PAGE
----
The first stand-alone tribal art sale held by Woolley & Wallis in Salisbury was topped at £44,000 by this 19th or early 20th century Yombe seated figure from the Democratic Republic of Congo.
Figures such as this were carved to remember important figures in Kongo culture - their status shown by filed teeth, geometric carved coiffures and clear glass covering of the eyes.
The posture assumed by this richly-patinated 12in (30cm) high figure is known as the funda nkata, a gesture thought to indicate sadness for people left behind or the thoughtful contemplation admired in a tribal chief. The continuous cycle of life is signified by the crossed legs of the sitter, the feet here now missing.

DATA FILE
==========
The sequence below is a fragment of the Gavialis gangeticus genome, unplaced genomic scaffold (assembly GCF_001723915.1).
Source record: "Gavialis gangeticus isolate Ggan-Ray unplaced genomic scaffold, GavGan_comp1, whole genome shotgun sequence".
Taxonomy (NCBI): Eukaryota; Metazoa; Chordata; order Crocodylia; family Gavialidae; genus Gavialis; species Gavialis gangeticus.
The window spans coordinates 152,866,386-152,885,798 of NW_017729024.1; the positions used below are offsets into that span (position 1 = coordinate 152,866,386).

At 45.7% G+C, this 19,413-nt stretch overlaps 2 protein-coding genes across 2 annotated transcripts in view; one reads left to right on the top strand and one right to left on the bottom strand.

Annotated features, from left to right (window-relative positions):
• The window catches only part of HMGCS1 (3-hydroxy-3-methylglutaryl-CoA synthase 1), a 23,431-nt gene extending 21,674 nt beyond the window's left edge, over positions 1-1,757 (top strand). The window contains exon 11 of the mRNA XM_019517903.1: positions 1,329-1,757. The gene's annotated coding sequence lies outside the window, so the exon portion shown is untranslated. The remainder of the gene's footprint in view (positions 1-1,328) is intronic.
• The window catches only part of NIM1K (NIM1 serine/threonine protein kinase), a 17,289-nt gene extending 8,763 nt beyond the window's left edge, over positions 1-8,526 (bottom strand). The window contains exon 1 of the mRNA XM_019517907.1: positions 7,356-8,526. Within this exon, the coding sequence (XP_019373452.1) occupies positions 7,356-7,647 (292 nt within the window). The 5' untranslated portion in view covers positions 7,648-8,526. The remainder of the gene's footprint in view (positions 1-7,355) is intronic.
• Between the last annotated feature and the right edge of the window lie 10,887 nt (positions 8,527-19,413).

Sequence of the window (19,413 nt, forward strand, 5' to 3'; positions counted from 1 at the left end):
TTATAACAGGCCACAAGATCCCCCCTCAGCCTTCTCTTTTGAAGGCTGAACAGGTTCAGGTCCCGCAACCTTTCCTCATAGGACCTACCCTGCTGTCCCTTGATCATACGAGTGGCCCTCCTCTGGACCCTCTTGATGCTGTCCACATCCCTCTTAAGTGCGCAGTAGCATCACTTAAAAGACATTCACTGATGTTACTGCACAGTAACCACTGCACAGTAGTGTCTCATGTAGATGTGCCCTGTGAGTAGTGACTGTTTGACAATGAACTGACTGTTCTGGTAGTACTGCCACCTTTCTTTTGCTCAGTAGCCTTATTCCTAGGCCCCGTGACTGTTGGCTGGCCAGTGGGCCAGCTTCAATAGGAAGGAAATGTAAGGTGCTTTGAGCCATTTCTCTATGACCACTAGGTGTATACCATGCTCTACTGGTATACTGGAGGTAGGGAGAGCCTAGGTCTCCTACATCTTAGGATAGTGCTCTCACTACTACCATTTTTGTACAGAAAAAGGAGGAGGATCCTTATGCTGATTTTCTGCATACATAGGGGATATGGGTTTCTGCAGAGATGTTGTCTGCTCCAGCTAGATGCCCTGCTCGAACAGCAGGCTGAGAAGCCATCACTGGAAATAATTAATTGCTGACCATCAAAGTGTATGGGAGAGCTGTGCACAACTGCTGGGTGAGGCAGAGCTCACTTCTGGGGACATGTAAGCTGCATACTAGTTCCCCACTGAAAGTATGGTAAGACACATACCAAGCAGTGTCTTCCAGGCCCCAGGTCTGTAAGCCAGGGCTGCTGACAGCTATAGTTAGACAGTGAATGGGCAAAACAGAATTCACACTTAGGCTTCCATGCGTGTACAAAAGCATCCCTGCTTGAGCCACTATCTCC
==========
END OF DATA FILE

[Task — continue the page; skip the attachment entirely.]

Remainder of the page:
Part of the appeal of the figure which was offered on February 11 was the provenance it shared with 36 lots sold by W&W in January 2013. It had been acquired in the mid 1960s by Ernst Ohly, owner of the Berkeley Gallery in Mayfair until its closure in 1977.
Choice pieces from his collection were sold by Christie's in Paris after he died four years ago.
Despite its obvious condition issues, it sold to the Belgium trade well above the estimate of £4000-6000.
The buyer's premium was 22%.